Shane Richardson reveals details of proposed British rugby league overhaul

Only four current Super League clubs would be guaranteed places in a new 10-team competition suggested by former Hull chief executive Shane Richardson.

Tuesday, 13th July 2021, 10:25 am
Updated Tuesday, 13th July 2021, 10:26 am
Shane Richardson
Shane Richardson

The one-time Super League board member and NRL head of strategy has revealed more details of a paper he put together for a proposed overhaul of British rugby league, at the heart of which is the establishment of an independent commission to run the game, as happens in Australia.

The paper, circulated to a number of English clubs, is based on a plan Richardson presented to the NRL with the aim of garnering interest in purchasing or helping to purchase Super League.

Richardson, who helped found Gateshead Thunder in 1998, says his motives are based on a genuine love for the game in England and Europe which he claims is hugely undervalued because it is “a dying and decaying sport”.

“The game is never going anywhere until smart independent business minds look objectively at the business, and most importantly are not bogged down by the past and vested interests, but look to invest in the future,” Richardson says in the paper.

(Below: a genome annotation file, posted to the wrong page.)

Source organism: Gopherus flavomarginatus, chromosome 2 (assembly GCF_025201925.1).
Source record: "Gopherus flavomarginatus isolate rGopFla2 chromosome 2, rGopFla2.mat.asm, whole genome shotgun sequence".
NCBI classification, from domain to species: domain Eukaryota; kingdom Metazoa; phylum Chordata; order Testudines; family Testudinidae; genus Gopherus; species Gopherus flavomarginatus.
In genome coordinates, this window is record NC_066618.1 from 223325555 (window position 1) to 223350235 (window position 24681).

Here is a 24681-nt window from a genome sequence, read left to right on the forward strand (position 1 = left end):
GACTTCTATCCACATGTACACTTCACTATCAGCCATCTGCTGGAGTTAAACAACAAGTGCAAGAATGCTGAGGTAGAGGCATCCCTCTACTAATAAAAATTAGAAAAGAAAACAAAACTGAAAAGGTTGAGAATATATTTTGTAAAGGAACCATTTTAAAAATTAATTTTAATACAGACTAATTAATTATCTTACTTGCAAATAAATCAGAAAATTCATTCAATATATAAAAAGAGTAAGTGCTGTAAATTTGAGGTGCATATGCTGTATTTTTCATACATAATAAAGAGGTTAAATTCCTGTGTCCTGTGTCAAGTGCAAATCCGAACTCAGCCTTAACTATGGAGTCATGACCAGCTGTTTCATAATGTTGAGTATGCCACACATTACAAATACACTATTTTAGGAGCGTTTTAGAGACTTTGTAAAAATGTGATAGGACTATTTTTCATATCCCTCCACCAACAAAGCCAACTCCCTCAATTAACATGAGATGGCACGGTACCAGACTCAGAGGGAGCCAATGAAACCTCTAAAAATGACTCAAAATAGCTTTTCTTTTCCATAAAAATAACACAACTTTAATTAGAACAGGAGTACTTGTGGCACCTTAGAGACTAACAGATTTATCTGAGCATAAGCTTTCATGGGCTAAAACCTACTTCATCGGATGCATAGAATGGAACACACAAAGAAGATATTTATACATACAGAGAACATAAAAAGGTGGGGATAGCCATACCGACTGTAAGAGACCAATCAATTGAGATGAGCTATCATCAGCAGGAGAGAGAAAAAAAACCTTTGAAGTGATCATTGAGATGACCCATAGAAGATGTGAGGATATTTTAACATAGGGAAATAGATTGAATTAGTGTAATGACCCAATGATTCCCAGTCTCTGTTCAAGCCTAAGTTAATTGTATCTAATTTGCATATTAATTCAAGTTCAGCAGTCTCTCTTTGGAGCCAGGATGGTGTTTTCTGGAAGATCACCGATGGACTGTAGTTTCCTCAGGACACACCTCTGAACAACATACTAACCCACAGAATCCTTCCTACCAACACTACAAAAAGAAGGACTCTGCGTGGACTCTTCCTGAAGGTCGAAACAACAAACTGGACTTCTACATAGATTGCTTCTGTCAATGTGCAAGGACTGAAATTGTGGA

“The powerful clubs should recognise that they cannot grow profits in their clubs unless an independent commission that does not have any current people involved makes decisions for the betterment of the whole game.”

Richardson says the first step would be to remove the name of Super League and make a fresh start, with a 10-team top division and a second tier comprising a maximum of 12 part-time clubs, with an amateur league below.

Wigan, St Helens, Warrington and Leeds would be the only automatic selections for the top tier, along with one from Hull and three chosen by the commission deemed to be beneficial to the growth of the game, with Richardson pointing to Newcastle, York, Wales and London as examples.

“The game cannot sustain more than 10 teams at this stage,” says Richardson, who believes the other two places should go to overseas teams, mostly likely from France.

Under Richardson’s proposals, there would be a two-year moratorium on promotion and relegation to allow the competition to become embedded, followed by one-team promotion and relegation from the end of the third year.

Richardson also wants a shake-up of the international game, accusing previous administrators of pouring money into European teams despite 75 per cent of the players coming from the southern hemisphere, an act he describes as “commercial suicide”.

“International games were all mostly about money and political support but in reality lost enormous amounts of money and smashed the IRL’s credibility with the ARLC,” he says.

Super League executive chairman Ken Davy is currently involved in talks with the Rugby Football League about a re-unification following the split of 2018.

Richardson wants an international calendar that includes Tests, Origin, World Cup, Development Internationals and 9s events.

The highlight would be an end-of-season Test series involving Australia, New Zealand and England which would be held twice within a four-year cycle, alternating between the two hemispheres.